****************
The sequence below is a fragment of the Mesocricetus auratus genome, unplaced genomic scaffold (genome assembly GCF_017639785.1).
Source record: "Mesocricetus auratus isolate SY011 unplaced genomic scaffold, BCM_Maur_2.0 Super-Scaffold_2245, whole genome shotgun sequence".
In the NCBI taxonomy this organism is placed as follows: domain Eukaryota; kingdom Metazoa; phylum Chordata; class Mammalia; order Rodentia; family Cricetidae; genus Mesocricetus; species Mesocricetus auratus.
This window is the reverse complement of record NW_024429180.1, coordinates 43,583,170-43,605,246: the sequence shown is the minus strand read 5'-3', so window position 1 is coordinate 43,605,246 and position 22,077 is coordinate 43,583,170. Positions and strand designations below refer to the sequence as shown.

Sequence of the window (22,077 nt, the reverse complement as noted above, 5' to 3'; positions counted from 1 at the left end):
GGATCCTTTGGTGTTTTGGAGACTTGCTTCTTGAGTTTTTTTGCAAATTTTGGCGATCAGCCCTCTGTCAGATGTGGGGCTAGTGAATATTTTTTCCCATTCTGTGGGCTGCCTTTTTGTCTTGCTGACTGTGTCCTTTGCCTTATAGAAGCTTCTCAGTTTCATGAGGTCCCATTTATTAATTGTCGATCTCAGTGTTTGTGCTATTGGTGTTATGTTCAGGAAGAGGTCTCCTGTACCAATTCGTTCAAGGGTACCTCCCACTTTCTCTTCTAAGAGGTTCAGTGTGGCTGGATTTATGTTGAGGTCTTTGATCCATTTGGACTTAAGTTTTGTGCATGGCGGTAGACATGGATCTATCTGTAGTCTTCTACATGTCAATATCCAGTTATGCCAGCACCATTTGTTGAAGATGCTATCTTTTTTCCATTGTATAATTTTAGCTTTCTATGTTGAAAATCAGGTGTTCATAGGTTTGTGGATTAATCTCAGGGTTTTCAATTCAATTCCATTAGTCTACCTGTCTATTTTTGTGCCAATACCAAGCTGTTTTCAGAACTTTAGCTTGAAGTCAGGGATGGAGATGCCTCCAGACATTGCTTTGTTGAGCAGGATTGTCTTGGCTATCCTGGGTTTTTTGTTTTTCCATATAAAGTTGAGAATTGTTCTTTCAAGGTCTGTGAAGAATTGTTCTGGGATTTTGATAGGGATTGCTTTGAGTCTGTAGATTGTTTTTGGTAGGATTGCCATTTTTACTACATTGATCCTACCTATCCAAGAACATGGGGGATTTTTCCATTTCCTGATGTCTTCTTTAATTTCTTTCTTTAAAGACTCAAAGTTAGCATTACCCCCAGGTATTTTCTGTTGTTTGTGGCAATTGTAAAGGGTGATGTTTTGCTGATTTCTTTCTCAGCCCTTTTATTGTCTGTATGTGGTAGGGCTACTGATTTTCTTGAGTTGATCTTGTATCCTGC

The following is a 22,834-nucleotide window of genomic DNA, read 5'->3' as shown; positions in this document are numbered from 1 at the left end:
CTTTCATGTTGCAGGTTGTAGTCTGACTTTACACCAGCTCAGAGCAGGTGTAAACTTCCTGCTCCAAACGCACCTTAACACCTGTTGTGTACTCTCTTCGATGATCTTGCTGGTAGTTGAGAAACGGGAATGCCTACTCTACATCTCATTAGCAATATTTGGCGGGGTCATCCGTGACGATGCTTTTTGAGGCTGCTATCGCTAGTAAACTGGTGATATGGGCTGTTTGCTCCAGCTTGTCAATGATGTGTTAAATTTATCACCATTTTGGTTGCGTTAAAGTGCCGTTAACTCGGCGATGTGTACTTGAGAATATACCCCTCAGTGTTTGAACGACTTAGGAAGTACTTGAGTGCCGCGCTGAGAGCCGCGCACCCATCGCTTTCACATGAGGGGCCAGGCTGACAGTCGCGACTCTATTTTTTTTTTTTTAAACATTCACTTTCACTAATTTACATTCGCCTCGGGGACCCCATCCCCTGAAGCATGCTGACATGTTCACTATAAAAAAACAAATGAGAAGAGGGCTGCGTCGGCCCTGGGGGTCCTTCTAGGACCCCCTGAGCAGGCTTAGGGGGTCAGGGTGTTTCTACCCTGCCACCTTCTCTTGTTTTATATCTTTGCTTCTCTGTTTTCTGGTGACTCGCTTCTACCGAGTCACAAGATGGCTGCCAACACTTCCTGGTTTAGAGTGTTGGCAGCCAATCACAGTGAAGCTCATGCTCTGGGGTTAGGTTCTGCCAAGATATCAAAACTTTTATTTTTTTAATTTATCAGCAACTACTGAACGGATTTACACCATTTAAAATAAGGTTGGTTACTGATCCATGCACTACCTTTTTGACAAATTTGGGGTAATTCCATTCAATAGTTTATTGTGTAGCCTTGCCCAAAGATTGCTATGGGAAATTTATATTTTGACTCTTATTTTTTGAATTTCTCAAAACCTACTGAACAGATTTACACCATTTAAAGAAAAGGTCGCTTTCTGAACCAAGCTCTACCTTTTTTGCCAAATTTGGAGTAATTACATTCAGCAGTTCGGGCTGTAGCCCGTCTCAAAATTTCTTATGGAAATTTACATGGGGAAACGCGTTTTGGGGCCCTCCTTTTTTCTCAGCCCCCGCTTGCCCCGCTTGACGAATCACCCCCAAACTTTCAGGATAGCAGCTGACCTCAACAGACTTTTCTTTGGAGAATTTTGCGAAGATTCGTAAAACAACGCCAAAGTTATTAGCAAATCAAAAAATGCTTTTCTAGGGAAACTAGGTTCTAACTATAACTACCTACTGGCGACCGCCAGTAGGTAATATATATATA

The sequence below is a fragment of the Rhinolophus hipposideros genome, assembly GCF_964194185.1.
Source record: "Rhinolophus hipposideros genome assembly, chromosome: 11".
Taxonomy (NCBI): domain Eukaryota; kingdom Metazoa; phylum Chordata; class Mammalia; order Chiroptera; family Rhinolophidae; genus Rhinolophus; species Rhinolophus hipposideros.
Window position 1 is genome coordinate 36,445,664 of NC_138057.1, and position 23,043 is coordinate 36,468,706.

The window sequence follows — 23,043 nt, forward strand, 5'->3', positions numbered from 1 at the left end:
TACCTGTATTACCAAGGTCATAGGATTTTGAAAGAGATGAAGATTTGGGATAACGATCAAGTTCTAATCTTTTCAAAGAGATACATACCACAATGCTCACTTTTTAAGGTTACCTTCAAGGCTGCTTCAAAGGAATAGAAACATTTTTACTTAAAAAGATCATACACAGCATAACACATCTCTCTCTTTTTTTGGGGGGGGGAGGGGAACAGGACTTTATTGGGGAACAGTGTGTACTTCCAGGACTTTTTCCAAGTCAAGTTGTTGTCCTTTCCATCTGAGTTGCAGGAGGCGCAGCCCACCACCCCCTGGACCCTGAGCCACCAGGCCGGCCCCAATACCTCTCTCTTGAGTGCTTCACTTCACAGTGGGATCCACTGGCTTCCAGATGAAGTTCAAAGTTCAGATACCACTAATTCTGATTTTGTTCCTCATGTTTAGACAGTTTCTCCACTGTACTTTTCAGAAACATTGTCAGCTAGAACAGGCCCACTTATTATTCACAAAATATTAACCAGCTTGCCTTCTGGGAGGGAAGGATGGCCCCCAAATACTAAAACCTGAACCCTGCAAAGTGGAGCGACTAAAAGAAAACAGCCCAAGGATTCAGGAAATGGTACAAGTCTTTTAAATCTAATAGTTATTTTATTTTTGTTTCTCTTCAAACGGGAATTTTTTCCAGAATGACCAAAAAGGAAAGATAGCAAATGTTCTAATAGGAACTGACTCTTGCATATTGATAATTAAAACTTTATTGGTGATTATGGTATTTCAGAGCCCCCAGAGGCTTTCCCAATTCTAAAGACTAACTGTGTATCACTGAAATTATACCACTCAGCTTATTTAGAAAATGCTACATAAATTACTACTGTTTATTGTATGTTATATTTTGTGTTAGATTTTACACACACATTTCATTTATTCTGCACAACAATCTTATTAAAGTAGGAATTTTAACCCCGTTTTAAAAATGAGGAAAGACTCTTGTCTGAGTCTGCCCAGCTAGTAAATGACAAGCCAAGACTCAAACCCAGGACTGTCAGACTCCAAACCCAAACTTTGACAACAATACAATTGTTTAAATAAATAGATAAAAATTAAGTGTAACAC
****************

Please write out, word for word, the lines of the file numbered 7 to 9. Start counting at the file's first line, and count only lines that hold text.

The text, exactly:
The following is a 22,834-nucleotide window of genomic DNA, read 5'->3' as shown; positions in this document are numbered from 1 at the left end:
CTTTCATGTTGCAGGTTGTAGTCTGACTTTACACCAGCTCAGAGCAGGTGTAAACTTCCTGCTCCAAACGCACCTTAACACCTGTTGTGTACTCTCTTCGATGATCTTGCTGGTAGTTGAGAAACGGGAATGCCTACTCTACATCTCATTAGCAATATTTGGCGGGGTCATCCGTGACGATGCTTTTTGAGGCTGCTATCGCTAGTAAACTGGTGATATGGGCTGTTTGCTCCAGCTTGTCAATGATGTGTTAAATTTATCACCATTTTGGTTGCGTTAAAGTGCCGTTAACTCGGCGATGTGTACTTGAGAATATACCCCTCAGTGTTTGAACGACTTAGGAAGTACTTGAGTGCCGCGCTGAGAGCCGCGCACCCATCGCTTTCACATGAGGGGCCAGGCTGACAGTCGCGACTCTATTTTTTTTTTTTTAAACATTCACTTTCACTAATTTACATTCGCCTCGGGGACCCCATCCCCTGAAGCATGCTGACATGTTCACTATAAAAAAACAAATGAGAAGAGGGCTGCGTCGGCCCTGGGGGTCCTTCTAGGACCCCCTGAGCAGGCTTAGGGGGTCAGGGTGTTTCTACCCTGCCACCTTCTCTTGTTTTATATCTTTGCTTCTCTGTTTTCTGGTGACTCGCTTCTACCGAGTCACAAGATGGCTGCCAACACTTCCTGGTTTAGAGTGTTGGCAGCCAATCACAGTGAAGCTCATGCTCTGGGGTTAGGTTCTGCCAAGATATCAAAACTTTTATTTTTTTAATTTATCAGCAACTACTGAACGGATTTACACCATTTAAAATAAGGTTGGTTACTGATCCATGCACTACCTTTTTGACAAATTTGGGGTAATTCCATTCAATAGTTTATTGTGTAGCCTTGCCCAAAGATTGCTATGGGAAATTTATATTTTGACTCTTATTTTTTGAATTTCTCAAAACCTACTGAACAGATTTACACCATTTAAAGAAAAGGTCGCTTTCTGAACCAAGCTCTACCTTTTTTGCCAAATTTGGAGTAATTACATTCAGCAGTTCGGGCTGTAGCCCGTCTCAAAATTTCTTATGGAAATTTACATGGGGAAACGCGTTTTGGGGCCCTCCTTTTTTCTCAGCCCCCGCTTGCCCCGCTTGACGAATCACCCCCAAACTTTCAGGATAGCAGCTGACCTCAACAGACTTTTCTTTGGAGAATTTTGCGAAGATTCGTAAAACAACGCCAAAGTTATTAGCAAATCAAAAAATGCTTTTCTAGGGAAACTAGGTTCTAACTATAACTACCTACTGGCGACCGCCAGTAGGTAATATATATATA

The sequence below is a fragment of the Rhinolophus hipposideros genome, assembly GCF_964194185.1.